light box

Photographing Watches

I created a light box in order to control the light while photographing the watches. 

Using a card board box, cut out three sides of the box, both sides and the top.  Cover each opening with some translucent material, tracing paper for example.  The translucent material will diffuse the light.  Lights can be placed behind each translucent panel.  A curved backdrop is placed inside the box and a platform placed on it.  The platform holds the watch and the curved background makes a seamless background.

The lamps can be turned on, depending on the effect desired. The top light can be left off when photographing the face, thus avoiding some of the reflections in the crystal.  Two or more lamps can be combined in order to more strongly light a portion of the watch.  Various materials can be used to elevate the watch or to pose it in order to make a part of it more visible.  Some effort must be made to make sure you get good color reproduction.  Either the lamps need to be pure white or the camera needs to be able to adjust the white balance.  Some color cast can be removed when editing the pictures.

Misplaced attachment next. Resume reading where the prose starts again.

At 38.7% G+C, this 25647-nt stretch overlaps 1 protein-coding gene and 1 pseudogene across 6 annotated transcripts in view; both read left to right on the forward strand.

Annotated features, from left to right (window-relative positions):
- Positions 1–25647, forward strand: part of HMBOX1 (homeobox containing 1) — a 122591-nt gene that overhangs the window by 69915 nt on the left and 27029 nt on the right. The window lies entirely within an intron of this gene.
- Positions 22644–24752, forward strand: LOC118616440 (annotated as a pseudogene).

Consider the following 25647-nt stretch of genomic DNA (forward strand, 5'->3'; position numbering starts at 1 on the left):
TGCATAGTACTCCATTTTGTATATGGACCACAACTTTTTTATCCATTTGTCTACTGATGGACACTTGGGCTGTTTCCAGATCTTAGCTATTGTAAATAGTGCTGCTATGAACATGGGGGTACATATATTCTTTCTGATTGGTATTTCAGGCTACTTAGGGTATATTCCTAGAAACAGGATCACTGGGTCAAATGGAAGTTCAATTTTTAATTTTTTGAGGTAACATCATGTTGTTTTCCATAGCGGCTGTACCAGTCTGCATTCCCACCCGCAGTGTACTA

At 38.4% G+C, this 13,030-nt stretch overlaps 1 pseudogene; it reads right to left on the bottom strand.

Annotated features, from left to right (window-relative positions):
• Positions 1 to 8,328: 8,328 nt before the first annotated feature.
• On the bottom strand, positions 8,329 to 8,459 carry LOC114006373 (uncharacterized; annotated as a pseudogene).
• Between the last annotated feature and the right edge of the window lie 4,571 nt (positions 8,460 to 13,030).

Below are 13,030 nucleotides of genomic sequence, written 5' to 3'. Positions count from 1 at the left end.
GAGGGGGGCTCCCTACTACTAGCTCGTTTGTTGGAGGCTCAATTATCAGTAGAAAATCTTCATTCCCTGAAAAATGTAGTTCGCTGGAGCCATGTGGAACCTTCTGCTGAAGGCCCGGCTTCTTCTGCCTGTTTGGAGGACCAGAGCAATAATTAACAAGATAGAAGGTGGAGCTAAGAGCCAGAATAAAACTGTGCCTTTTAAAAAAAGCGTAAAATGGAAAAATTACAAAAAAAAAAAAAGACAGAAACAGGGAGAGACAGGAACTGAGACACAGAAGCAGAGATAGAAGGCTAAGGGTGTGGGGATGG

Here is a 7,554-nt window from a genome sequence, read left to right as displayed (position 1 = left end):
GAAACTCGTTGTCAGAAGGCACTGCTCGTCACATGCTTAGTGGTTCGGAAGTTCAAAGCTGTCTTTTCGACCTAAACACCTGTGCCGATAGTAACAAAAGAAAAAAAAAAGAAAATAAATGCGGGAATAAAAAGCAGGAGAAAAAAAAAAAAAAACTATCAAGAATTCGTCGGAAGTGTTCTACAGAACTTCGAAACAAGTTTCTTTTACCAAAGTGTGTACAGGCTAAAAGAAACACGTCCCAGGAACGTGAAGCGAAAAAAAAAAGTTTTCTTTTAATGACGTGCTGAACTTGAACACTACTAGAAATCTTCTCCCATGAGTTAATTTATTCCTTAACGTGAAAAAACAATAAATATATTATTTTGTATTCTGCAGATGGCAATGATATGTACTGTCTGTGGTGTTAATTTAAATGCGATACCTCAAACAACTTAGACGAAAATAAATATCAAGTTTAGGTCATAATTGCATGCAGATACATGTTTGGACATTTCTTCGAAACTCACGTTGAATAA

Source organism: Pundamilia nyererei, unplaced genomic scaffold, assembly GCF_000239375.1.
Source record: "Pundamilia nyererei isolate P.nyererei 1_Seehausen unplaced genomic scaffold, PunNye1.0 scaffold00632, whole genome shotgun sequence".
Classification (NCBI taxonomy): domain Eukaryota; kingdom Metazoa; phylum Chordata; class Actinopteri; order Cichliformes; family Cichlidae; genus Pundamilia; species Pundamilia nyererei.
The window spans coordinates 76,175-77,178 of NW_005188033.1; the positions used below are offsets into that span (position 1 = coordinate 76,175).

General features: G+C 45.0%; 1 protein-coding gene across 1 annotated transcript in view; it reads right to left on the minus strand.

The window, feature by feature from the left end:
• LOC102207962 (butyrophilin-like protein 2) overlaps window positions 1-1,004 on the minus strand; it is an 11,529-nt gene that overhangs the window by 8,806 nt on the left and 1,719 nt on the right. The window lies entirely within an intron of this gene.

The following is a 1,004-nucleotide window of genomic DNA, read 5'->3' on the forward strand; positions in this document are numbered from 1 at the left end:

I use a Nikon CoolPix 990 to photograph the watches.  This is a point and shoot camera but has a couple of advantages.  First the body of the camera swivels differently from the lens.  I can position the lens where I want and then rotate the screen to be visible.  The camera also has a closeup mode that allows pictures to be taken within an inch of the lens.  While not a macro lens, it does allow close photography.  Obviously a dedicated digital single lens reflex camera with ring flash will take better pictures. 

Ideally the shutter speed should be slow so as to allow a smaller lens opening.  This provides the greatest depth of field, important when keeping the entire watch or its works in focus.

Photoshop is used to edit the resulting digital images.  Often only a small contrast adjustment, a crop, and a unsharp mask filter is used before saving the image for the web.